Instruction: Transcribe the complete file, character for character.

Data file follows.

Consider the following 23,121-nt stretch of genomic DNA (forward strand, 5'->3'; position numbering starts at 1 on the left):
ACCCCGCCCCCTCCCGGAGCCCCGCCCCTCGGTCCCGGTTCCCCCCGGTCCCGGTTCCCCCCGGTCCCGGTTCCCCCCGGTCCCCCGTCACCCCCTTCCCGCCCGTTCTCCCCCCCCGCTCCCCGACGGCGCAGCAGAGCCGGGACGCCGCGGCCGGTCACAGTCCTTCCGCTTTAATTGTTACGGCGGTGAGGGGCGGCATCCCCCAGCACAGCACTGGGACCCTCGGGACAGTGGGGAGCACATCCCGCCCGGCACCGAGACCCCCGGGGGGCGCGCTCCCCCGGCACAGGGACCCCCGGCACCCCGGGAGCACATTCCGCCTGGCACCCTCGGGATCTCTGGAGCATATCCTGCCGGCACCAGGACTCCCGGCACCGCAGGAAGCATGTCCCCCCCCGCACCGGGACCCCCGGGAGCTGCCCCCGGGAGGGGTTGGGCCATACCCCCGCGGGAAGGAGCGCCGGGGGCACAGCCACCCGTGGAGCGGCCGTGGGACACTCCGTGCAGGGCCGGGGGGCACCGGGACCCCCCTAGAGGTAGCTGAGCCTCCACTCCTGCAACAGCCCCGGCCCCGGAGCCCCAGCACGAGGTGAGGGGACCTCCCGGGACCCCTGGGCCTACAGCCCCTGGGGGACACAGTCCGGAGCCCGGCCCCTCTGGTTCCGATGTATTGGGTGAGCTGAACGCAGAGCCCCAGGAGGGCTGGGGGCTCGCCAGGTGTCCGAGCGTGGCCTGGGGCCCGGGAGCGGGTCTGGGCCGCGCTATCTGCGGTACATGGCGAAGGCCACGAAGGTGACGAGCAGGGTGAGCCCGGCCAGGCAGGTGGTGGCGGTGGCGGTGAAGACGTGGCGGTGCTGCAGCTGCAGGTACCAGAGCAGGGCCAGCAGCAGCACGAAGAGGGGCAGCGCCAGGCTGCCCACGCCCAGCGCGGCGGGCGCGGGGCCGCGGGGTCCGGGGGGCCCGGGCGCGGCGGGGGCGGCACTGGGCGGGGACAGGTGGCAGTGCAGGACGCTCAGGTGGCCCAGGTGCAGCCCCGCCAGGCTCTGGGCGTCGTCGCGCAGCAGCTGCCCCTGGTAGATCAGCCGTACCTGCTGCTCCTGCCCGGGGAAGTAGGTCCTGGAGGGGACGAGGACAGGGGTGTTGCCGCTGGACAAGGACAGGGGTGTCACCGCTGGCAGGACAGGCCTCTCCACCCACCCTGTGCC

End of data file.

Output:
Consider the following 23,121-nt stretch of genomic DNA (forward strand, 5'->3'; position numbering starts at 1 on the left):
ACCCCGCCCCCTCCCGGAGCCCCGCCCCTCGGTCCCGGTTCCCCCCGGTCCCGGTTCCCCCCGGTCCCGGTTCCCCCCGGTCCCCCGTCACCCCCTTCCCGCCCGTTCTCCCCCCCCGCTCCCCGACGGCGCAGCAGAGCCGGGACGCCGCGGCCGGTCACAGTCCTTCCGCTTTAATTGTTACGGCGGTGAGGGGCGGCATCCCCCAGCACAGCACTGGGACCCTCGGGACAGTGGGGAGCACATCCCGCCCGGCACCGAGACCCCCGGGGGGCGCGCTCCCCCGGCACAGGGACCCCCGGCACCCCGGGAGCACATTCCGCCTGGCACCCTCGGGATCTCTGGAGCATATCCTGCCGGCACCAGGACTCCCGGCACCGCAGGAAGCATGTCCCCCCCCGCACCGGGACCCCCGGGAGCTGCCCCCGGGAGGGGTTGGGCCATACCCCCGCGGGAAGGAGCGCCGGGGGCACAGCCACCCGTGGAGCGGCCGTGGGACACTCCGTGCAGGGCCGGGGGGCACCGGGACCCCCCTAGAGGTAGCTGAGCCTCCACTCCTGCAACAGCCCCGGCCCCGGAGCCCCAGCACGAGGTGAGGGGACCTCCCGGGACCCCTGGGCCTACAGCCCCTGGGGGACACAGTCCGGAGCCCGGCCCCTCTGGTTCCGATGTATTGGGTGAGCTGAACGCAGAGCCCCAGGAGGGCTGGGGGCTCGCCAGGTGTCCGAGCGTGGCCTGGGGCCCGGGAGCGGGTCTGGGCCGCGCTATCTGCGGTACATGGCGAAGGCCACGAAGGTGACGAGCAGGGTGAGCCCGGCCAGGCAGGTGGTGGCGGTGGCGGTGAAGACGTGGCGGTGCTGCAGCTGCAGGTACCAGAGCAGGGCCAGCAGCAGCACGAAGAGGGGCAGCGCCAGGCTGCCCACGCCCAGCGCGGCGGGCGCGGGGCCGCGGGGTCCGGGGGGCCCGGGCGCGGCGGGGGCGGCACTGGGCGGGGACAGGTGGCAGTGCAGGACGCTCAGGTGGCCCAGGTGCAGCCCCGCCAGGCTCTGGGCGTCGTCGCGCAGCAGCTGCCCCTGGTAGATCAGCCGTACCTGCTGCTCCTGCCCGGGGAAGTAGGTCCTGGAGGGGACGAGGACAGGGGTGTTGCCGCTGGACAAGGACAGGGGTGTCACCGCTGGCAGGACAGGCCTCTCCACCCACCCTGTGCC